Launching a startup isn’t a fairytale! Unrealistic from-zero-to-hero movies and books have done more harm than good to the startup founders.
Okay, you’re a first time entrepreneur, you’re just getting started, congratulations, you’ve taken the first and most difficult step… getting started!
Now, I can almost read your mind… I can anticipate the mistake you’re most likely going to make or already making …
But wait, don’t feel bad. It’s okay, we all make this mistake, but I want to stop you before you continue…
I can tell you’re working on your BETA version of your product or service…
You want it to work perfectly before you get it to your customers.
Most likely you’re investing long nights and hundreds of hours of hard work to make this your perfect product.
Most likely coding, buying inventory, making a hefty investment of time, money and effort…
That’s your mistake!
“What? This guy is crazy!” Yep, I know you’re thinking that. It’s okay, you’ll love me after I save you tons of money and effort.
You should not be buying inventory, coding or creating your product. You shouldn’t be renting office space or buying furniture, NO!
“So what will I sell? I need something to sell!”
Exactly! That’s your mistake.
“No, Hector! I’m not gambling! Everyone needs this product. If I could get just 1% of the market, we will be very successful!”
Yes… you said it correctly… “IF” you get a part of the market.
A very common mistake we all make is creating the product BEFORE we find the customers and that’s gambling.
In fact, it’s EXTREMELY expensive to find the ideal customer for YOUR product.
Here’s the key difference:
You create YOUR version, then go out to the world and say, “I’m trying to sell this! I need to find the PERFECT customer for my product.”
The correct way to do this is creating a ‘demo’ product and then going out to the world and saying, “I’m trying to learn what YOU need and I’ll make it for you.”
See the difference?
One is gambling… you invest everything into your business and THEN you go out to sell.
The other one is investing… you invest very little, find the customer and then create the product for one or more clients you KNOW will buy your product.
What is a minimum viable products
I recently learned about these two startups, which both started as Minimum Viable Products. One, Crew, was recently valued at $30 million and is growing at 300% year-over-year. Three years ago, it was an email newsletter connected to a Google Doc.
The other, Unsplash, started as a $19 Tumblr theme and is now one of the fastest growing photography websites.
A Minimum Viable Product (MVP) is a product that has the minimum set of features to prove the most essential hypothesis in your business.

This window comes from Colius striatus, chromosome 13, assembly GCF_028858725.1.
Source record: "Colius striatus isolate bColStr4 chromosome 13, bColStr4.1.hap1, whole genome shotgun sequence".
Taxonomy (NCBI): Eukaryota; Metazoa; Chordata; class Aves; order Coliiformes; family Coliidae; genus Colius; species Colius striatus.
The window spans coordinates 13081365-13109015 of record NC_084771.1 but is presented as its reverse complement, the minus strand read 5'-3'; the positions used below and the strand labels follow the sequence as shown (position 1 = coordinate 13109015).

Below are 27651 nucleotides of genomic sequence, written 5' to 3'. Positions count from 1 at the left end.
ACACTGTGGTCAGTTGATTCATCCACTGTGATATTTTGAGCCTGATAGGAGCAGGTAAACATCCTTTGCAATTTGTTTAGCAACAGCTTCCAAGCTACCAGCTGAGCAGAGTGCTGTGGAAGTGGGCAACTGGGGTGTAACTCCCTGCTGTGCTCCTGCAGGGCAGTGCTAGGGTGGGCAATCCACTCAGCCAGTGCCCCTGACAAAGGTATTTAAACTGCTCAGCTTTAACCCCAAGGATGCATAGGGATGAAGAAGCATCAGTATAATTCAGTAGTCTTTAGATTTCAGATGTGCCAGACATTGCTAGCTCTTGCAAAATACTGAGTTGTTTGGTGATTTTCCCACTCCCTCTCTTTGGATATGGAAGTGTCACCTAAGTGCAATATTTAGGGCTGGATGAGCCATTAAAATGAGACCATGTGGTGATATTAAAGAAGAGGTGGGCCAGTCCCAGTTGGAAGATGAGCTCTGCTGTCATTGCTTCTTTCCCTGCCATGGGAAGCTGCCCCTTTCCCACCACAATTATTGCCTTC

If you’re starting with an idea and nothing built, your first goal is to prove that people want what you’re planning to build. A Minimum Viable Product would be what you could build at a minimum to prove that.
It sounds obvious. But the reality is many products are made that no one cares about. A product may have many great features but building features doesn’t help a product in search of a problem.
Building a Minimum Viable Product can save you time and money, but it’s not an excuse to build a bad product. Making a Minimum Viable Product means thinking about all the elements your product could have – each feature, each potential page – and only doing the things most essential to prove people want it.
Example: How Unsplash started as a $19 Tumblr theme without writing a line of code. And is now it’s one of the fastest growing photography websites.
Rather than spending months creating a website with profiles, logins, etc., we setup a Tumblr blog with a $19 theme and uploaded 10 hi-resolution photos to a public Dropbox folder. Within three hours, the first version of Unsplash was built.
The first version of Unsplash as a Tumblr theme:
Unsplash was submitted on Hacker News, an online community of designers, developers, and entrepreneurs we thought might like Unsplash.
Within a few hours of posting, over 20,000 photos were downloaded. Even though the first version of Unsplash was primitive and barely worked, it was enough to prove it solved a problem for many people.
Today, Unsplash gets over 7 million photo downloads a month. Interestingly, the basic look of the first version of Unsplash is still how Unsplash looks today. The simplicity of a Minimum Viable Product ended up being the thing that made Unsplash special.
Often you don’t even need to code or design anything to prove the product you want to make solves a problem.
Mark Randall, Chief Strategist, VP Creativity at Adobe said,
“Only write code when you can’t think of any other way to validate your hypothesis.”
At first, you may simply need to hop on the phone with a handful of potential customers or sketch out your idea for a website with pen and paper.